They will increase their stalking and get everything into place for the final act. This may include buying weapons or cleaning materials, taking pictures of the victim’s house, luring the victim to a place where they will commit the murder, and digging a grave. When a homicide occurs, it can take different forms. Domestic abusers may kill their victim then commit suicide, or they might try and make the murder look like an accident and get away from the scene.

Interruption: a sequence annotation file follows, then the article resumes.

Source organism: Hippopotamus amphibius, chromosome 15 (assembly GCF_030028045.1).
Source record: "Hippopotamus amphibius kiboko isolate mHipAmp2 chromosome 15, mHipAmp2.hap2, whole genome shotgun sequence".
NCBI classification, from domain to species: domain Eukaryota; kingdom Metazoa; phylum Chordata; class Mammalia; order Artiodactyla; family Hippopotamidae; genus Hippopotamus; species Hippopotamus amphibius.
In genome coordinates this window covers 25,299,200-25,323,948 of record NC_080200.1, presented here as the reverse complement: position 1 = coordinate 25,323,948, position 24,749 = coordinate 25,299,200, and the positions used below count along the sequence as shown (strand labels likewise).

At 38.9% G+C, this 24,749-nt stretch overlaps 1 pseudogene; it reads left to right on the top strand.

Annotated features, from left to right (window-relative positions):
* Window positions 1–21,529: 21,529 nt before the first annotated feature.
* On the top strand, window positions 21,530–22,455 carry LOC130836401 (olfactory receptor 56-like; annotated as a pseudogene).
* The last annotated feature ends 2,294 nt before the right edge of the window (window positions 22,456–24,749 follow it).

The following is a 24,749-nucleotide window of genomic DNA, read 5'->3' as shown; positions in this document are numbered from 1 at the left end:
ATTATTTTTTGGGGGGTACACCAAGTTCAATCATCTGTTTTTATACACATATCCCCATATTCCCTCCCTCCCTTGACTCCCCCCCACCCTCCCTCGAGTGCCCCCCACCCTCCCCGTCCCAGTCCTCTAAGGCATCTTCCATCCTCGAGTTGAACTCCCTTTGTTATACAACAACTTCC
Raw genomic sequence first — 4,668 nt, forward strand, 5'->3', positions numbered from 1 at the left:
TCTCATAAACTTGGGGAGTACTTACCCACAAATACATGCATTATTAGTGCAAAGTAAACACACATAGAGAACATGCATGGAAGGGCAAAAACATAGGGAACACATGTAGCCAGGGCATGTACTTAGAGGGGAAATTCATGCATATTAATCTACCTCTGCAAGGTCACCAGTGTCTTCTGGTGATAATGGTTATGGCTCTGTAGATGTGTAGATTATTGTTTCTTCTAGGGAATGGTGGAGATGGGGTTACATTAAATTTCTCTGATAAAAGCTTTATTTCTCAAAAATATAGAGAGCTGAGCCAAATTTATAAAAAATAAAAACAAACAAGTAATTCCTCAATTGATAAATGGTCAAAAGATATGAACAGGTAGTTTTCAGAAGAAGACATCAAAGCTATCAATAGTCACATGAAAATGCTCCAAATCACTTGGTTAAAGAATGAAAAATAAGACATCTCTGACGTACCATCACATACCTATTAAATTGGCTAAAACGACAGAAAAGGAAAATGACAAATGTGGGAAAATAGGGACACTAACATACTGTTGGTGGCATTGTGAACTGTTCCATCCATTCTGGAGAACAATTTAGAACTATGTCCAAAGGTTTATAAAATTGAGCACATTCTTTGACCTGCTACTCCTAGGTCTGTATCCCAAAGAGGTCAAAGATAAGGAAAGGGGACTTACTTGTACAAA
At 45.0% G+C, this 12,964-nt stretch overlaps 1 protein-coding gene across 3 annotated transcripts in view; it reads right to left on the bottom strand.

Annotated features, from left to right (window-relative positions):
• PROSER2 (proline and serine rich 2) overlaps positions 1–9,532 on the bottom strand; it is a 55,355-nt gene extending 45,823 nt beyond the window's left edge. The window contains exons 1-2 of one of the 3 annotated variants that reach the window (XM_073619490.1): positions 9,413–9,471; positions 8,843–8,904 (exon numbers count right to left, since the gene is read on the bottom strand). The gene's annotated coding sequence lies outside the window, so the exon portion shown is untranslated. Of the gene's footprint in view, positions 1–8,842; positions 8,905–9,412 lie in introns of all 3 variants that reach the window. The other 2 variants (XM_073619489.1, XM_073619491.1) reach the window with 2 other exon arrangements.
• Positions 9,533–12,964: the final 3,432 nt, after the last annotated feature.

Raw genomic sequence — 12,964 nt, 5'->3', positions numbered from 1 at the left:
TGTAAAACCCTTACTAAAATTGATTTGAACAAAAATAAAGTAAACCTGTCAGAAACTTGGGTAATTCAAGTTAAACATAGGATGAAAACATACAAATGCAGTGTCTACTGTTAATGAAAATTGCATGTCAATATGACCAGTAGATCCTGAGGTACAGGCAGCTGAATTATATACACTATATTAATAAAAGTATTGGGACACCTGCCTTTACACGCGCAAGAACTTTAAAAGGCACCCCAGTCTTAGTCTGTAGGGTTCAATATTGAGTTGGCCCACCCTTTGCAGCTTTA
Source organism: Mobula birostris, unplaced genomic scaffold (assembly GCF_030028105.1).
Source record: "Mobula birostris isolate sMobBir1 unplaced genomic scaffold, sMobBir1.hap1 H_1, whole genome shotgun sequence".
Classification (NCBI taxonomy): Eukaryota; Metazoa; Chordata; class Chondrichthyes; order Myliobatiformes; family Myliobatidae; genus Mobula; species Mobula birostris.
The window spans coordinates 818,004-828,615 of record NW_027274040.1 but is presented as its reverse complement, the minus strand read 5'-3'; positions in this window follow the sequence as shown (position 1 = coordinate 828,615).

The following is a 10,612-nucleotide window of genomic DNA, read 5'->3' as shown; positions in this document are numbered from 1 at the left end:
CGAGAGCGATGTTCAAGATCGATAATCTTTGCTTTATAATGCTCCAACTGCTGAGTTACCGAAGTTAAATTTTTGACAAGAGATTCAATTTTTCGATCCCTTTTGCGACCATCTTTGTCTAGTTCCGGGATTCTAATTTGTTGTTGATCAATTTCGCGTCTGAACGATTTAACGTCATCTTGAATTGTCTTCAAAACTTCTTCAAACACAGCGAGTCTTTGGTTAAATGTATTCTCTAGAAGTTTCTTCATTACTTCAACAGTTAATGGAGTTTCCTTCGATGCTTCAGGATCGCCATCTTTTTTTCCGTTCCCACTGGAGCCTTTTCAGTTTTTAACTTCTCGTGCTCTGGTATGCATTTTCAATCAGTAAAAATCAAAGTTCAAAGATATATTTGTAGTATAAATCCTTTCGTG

They might abduct their ex-partner so that police do not have a body or they may remain at the scene and admit to the killing. Now that these stages have been identified, what can we do with this information? Dr. Monckton Smith asserts that if a relationship progresses through stages 1 and 2, separation at a later point in the relationship will be met with some resistance. When there is a progression through stages 3-5, separation later on will be very difficult. However, if a relationship progresses to stages 5 – 7, there is a high likelihood of an attempt on the victim’s life. While none of us has any guarantees in relationships, there is one indicator we should all be on the lookout for – a history of abuse in previous relationships. If you are dating online, find out as much about your potential date before you agree to meet them. Check social media accounts, talk to the person and ask about previous relationships. Pay attention to any accounts of disputes with an ex-partner. Do they play down police involvement or prison time? Do they blame the ex for being vindictive or withholding access to children? These are huge red flags. Dr. Monckton Smith’s research has shown that domestic abusers use speed and manipulation to assert their control. Don’t be forced into a relationship before you are ready. Because once you are committed to one of the 8 stages, it becomes much more difficult to escape. References:.